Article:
And, we're all very greatly looking forward to going back to NRC soon to do calibration, with Arnold Gaertner there of course! (and of course Eric Cote there too, together with all the other critical NRC staff!) again when we have these cable assemblies fixed and thus both ORCASat photodiodes working on both the flight spacecraft and functional prototype.

Andrew Macdonald has still been having issues in testing the ALTAIR photodiode readout boards, and specifically in fixing a mysterious latch-up problem that appears to occur with them when turning on the reverse bias (but that has never occurred with the ORCASat boards) -- but which hopefully can be avoided via good firmware procedures (specifically in only setting the reverse bias on or off before board power-up, and always maintaining that bias setting [either on or off] for as long as the board is powered up). More on Andrew's latch-up topic, etc, in a couple of weeks.

The two 144 MHz Raveon M8S data modem transceivers are still here in my office (together with the LiPoly batteries that power them), and hopefully this weekend I will get a chance to test Colton Broughton's most recent code updates for them, which can be found in:

https://particle.phys.uvic.ca/~jalbert/ALTAIR_M8S_Colton8dec21/

(as compared with his older code within https://particle.phys.uvic.ca/~jalbert/ALTAIR_M8S_Colton17nov21/ ).

Our new summer NSERC USRA student Adithi Balaji, Colton Broughton, Sarah Alshamaily, and Will Stokes have also completed installing AIFCOMSS ( https://github.com/ProjectALTAIR/AIFCOMSSwithCUPredictorTest ) on their laptops. I've updated AIFCOMSS to work with the recent Cesium v1.83, as well as the instructions, and they all report success with this update and those instructions. The next two things that we know most definitely will need updating (or, rather, creating) are the station-keeping software for AIFCOMSS, and the online command-handling within the onboard Arduino software -- and I'll also be working on those over the next 2 weeks.

Regarding the latest news on our four Radiometrix SHX1 144 MHz transceiver modules that were returned to us from Radiometrix (following their firmware update to fix the BUSY output):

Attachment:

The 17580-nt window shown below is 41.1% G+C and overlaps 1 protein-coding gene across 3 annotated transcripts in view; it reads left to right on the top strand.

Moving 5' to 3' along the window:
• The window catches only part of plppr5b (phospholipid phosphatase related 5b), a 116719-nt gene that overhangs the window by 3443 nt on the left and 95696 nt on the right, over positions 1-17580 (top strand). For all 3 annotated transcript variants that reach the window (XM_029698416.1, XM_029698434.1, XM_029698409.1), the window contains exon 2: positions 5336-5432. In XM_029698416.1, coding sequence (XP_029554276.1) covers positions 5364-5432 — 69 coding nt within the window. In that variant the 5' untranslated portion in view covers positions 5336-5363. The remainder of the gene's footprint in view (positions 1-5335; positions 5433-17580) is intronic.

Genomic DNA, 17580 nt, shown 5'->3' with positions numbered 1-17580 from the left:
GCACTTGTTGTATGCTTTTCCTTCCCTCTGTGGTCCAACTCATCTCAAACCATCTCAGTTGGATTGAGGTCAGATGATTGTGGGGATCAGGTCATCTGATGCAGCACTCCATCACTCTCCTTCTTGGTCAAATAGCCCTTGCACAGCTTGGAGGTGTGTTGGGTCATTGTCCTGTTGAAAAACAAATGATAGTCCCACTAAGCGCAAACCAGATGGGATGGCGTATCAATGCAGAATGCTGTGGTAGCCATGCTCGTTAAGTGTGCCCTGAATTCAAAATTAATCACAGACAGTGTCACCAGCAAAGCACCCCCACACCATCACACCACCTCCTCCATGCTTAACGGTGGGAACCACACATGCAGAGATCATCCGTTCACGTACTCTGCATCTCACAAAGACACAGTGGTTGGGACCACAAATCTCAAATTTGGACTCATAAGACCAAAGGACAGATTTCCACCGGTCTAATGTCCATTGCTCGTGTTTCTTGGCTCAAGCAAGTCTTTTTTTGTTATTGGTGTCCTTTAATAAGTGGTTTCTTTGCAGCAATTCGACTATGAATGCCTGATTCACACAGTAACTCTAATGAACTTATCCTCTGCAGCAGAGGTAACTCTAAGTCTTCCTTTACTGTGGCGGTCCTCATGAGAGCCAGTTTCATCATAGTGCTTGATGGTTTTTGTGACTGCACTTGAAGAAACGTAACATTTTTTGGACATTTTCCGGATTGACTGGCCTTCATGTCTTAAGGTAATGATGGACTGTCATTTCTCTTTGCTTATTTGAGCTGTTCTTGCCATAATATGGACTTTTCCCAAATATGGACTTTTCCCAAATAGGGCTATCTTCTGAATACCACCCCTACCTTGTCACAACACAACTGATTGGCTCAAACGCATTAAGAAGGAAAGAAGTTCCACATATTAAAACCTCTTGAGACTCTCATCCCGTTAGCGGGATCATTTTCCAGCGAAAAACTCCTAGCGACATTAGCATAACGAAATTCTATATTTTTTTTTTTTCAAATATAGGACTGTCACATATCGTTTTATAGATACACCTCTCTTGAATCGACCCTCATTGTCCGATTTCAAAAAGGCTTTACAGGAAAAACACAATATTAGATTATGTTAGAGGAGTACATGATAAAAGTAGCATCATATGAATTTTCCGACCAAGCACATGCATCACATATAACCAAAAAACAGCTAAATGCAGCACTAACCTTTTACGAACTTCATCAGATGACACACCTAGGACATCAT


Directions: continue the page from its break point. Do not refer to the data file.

and the problems that Colton found with them (i.e., that of the 12 radio TX to radio RX permutations between those 4 boards, only 3 of the 12 permutations work, 3 of the other permutations give spotty connections -- e.g. only around 1 out of every 5 characters gets successfully transmitted -- as if one is transmitting and the other is receiving on neighbouring channels, but not the same channel..., and the remaining 6 permutations do not successfully receive any transmitted characters) -- we sent an e-mail to Radiometrix to ask about this about 8 months ago. They then sent back an e-mail a week later asking for more information, and Colton replied to them the next day providing the info (just a query about what logic voltages we were using -- we've being using 5V TTL from our Arduino Megas). Radiometrix has not replied to us since that e-mail reply sent to them 30 weeks ago, and thus I pinged them 28 weeks ago to follow up, and again 19 weeks ago -- and Radiometrix hasn't replied to those yet either. I will be pinging Radiometrix on this yet again next week.

We also still need to test out our new DFRobot SEN0177 payload aerosol monitors that we have here -- and Adithi Balaji is presently working on that! :

Engineering students Josh Gage and Evan Moore found that the "wings" that Josh had found in the laser diode light output distributions:

were due to how the diode was mounted in the heat sink. When the diode is mounted properly and carefully, the wings go away.

We also have our 10 Hamamatsu S12698-01 photodiodes and 3 Thorlabs FDS100-NOCAN photodiodes (those Thorlabs ones have their windows removed) here in Victoria:

I've given them to Evan to try out -- he's taking a few weeks to ramp up, and will produce some linearity, etc., plots from them soon.

The survey-tripod-mounted device to cross-check yaw-pitch-roll information from the gondola (e.g., on days before/after flights) is also constructed now, thanks to Mark Lenckowski -- photo at:

and all that remains to be done is to finish the small fitting between the device and the bottom of the payload. The purchased hardware in it includes both the survey tripod (http://www.cpotools.com/cst-berger-60-alwi20-o-aluminum-tripod-with-quick-release--orange-/cstn60-alwi20-o,default,pd.html), two adjustable angle mounts (http://www.thorlabs.com/thorproduct.cfm?partnumber=AP180), and a rotation mount (https://www.thorlabs.com/thorproduct.cfm?partnumber=RP01). That last fitting to attach (temporarily, pre-or post-flight) the upper adjustable angle mount to the payload landing gear has been started and will be completed here in the next couple weeks.

We're currently revising the draft initial contractual agreement from our colleagues at Globalstar Canada regarding 2 initial SPOT Trace devices (and their service plans) for the educational side-project for the upcoming NATO SPS application, in which classrooms in elementary and high schools could launch company-donated SPOT Traces using party balloons (or a more environmentally-friendly version thereof), and track them to learn more about winds at different levels in Earth's atmosphere.

Houman will send Cordell and/or us updated sections of his master's thesis soon -- that information will be extremely useful to us going forward. Also, Susana and Nathan, it would be very helpful for us all to get the JHU students' final writeup when you have a chance.

Next grant application will be a NATO "Science for Peace and Security" application (together with Australian colleague partners).

Our next telecon is in 15 minutes from now! -- see below for Skype instructions.

Cheers, talk in 15 mins (!) from now -- thanks all!

justin

-- Justin Albert - 2022-06-02